It’s 7 a.m. and the business meeting is about to begin. The places are set. The coffee is out. The laptops are charged. Just when everyone thinks it will be another routine agenda, a Motown song rips through the speakers—a cascade of horn, tambourine and a thundering bass line.
And—just like that—the mood is lifted. Because music has that effect on people. And it can unite anyone in a room. Using a surprise welcome song is one way to enhance a meeting. And it’s something Kimpton recommends. After all, music programming is part of Kimpton’s very DNA.
“We believe music brings people closer together—in social settings, business settings and life in general,” says Lauren Bucherie, Kimpton’s Director of Music & Brand Activations.
In a meeting situation, the norm is to think of music purely as entertainment—something that fits into a dedicated time and space at corporate offsites. “While there’s definitely a time and place for utilizing music in this more traditional sense, we encourage clients to think outside the box,” says Bucherie. “Music can be the main act, but it can be equally impactful in a subtle, background role.”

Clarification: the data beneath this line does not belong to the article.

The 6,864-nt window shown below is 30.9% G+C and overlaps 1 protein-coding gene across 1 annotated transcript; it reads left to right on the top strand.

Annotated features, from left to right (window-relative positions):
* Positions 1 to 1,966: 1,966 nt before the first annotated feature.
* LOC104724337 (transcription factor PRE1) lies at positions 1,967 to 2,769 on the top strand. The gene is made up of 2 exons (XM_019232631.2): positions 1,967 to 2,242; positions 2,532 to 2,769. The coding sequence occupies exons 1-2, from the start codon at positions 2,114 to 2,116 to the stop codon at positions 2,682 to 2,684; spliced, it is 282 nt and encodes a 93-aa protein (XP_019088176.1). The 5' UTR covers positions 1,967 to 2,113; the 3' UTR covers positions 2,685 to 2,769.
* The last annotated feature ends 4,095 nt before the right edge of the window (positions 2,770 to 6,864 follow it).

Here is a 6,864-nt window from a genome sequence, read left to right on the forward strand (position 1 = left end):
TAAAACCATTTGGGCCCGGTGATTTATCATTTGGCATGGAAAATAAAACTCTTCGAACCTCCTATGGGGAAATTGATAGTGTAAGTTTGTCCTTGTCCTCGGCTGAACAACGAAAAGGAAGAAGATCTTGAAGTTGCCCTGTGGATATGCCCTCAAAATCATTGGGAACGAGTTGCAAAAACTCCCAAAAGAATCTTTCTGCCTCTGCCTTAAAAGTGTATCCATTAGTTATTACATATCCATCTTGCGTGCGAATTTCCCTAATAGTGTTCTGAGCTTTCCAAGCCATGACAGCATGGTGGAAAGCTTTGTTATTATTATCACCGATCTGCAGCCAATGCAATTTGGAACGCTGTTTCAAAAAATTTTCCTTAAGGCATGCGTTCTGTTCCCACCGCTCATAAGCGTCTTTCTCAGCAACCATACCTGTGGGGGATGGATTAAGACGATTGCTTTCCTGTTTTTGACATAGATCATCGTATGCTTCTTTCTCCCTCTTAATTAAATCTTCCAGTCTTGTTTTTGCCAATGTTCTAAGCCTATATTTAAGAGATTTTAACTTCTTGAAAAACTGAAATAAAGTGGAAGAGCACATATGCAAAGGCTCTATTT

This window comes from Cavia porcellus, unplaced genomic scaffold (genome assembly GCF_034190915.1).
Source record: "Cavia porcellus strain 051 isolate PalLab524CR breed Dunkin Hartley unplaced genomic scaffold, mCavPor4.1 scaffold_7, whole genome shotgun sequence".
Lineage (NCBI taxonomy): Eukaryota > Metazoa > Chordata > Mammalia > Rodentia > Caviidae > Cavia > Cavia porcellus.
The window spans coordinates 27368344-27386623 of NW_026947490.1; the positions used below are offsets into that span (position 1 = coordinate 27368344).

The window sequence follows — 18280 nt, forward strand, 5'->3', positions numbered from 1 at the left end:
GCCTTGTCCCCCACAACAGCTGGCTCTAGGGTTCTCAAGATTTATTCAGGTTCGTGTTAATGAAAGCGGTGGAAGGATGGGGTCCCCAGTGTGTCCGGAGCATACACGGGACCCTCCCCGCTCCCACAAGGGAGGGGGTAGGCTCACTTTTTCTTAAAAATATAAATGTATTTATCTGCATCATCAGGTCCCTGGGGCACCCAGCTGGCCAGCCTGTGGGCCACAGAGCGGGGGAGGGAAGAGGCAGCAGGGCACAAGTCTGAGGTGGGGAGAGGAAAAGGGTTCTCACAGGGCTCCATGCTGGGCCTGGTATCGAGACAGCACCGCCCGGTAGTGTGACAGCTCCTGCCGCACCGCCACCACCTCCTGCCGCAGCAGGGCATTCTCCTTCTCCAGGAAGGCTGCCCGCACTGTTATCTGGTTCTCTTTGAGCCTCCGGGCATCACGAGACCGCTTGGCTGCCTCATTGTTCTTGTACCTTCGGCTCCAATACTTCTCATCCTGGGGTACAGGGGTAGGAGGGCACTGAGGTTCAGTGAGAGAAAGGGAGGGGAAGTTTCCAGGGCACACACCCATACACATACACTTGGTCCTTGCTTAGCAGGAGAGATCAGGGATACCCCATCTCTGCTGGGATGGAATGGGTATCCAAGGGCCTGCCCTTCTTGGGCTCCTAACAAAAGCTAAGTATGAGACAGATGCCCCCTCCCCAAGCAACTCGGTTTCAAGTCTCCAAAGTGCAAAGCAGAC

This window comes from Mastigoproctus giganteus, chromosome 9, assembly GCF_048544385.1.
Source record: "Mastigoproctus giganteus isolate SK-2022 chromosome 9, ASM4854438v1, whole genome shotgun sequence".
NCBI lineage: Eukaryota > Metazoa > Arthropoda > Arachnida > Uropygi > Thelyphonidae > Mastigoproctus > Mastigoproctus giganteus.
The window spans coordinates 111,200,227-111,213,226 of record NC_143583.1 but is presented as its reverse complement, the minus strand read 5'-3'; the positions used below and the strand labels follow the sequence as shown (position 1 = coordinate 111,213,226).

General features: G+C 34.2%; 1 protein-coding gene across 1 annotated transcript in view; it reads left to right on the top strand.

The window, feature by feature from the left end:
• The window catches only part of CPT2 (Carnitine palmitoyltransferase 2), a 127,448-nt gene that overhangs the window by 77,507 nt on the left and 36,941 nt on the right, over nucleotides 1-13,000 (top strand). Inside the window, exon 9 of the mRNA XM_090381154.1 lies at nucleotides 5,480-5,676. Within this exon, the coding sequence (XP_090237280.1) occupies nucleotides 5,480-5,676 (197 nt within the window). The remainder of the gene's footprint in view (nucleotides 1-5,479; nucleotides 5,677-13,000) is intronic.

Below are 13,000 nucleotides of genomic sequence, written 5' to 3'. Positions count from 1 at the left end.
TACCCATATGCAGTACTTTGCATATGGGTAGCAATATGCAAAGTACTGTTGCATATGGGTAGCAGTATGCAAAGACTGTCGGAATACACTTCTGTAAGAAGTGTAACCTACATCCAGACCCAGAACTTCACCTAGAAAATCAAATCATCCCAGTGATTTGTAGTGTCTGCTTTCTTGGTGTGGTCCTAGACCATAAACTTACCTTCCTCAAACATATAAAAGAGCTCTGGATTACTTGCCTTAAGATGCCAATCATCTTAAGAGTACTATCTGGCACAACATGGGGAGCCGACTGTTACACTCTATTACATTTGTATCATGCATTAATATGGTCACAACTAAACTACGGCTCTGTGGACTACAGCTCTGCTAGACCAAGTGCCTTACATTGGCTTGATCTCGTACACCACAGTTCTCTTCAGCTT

Upon Arrival—Set the Tone
Like the Motown example, playing music at the start of a business meeting is a simple tool for igniting a dynamic vibe. Bucherie says that, at Kimpton, dedicated meeting planners take time to understand attendees’ music preferences to make sure selections hit just the right note. “We try to make it very personal and fun,” says Bucherie.
For Breakouts—Keep It Lively
During breaks or brainstorms, consider adding music to the mix. Bucherie often makes custom playlists—think anything from California surf pop to classic rock—that are played at various times to liven up the mood. “During team-building exercises, or even quick brainstorms, music can really bring the energy up,” says Bucherie.
A Few Catchy Case Studies…
Music doesn’t always have to be recorded. Live experiences have the same breath-of-fresh-air effect.
At the Kimpton Hotel Van Zandt in Austin, meeting planners arranged for three singers/songwriters to come in to one client’s meeting. Each had a specific group and an hour to create a song with that group. Then, the singer/songwriter would perform it. “It was like a mini version of ‘The Voice,’” says Bucherie.
At the Kimpton Canary Hotel in Santa Barbara, an automobile client gathered a core group to talk about a new car model. Part of the business meeting was a test-drive experience along the Pacific Coast Highway. The hotel created a custom “road trip” playlist to make the experience even more memorable and impactful.
Regardless of how you roll—piped-in tunes over lunch, dynamic playlist or full-on live experience—count on music to add another layer of inspiration to your business meeting. It might not be on your original agenda, but you’ll be so glad you got the speakers popping.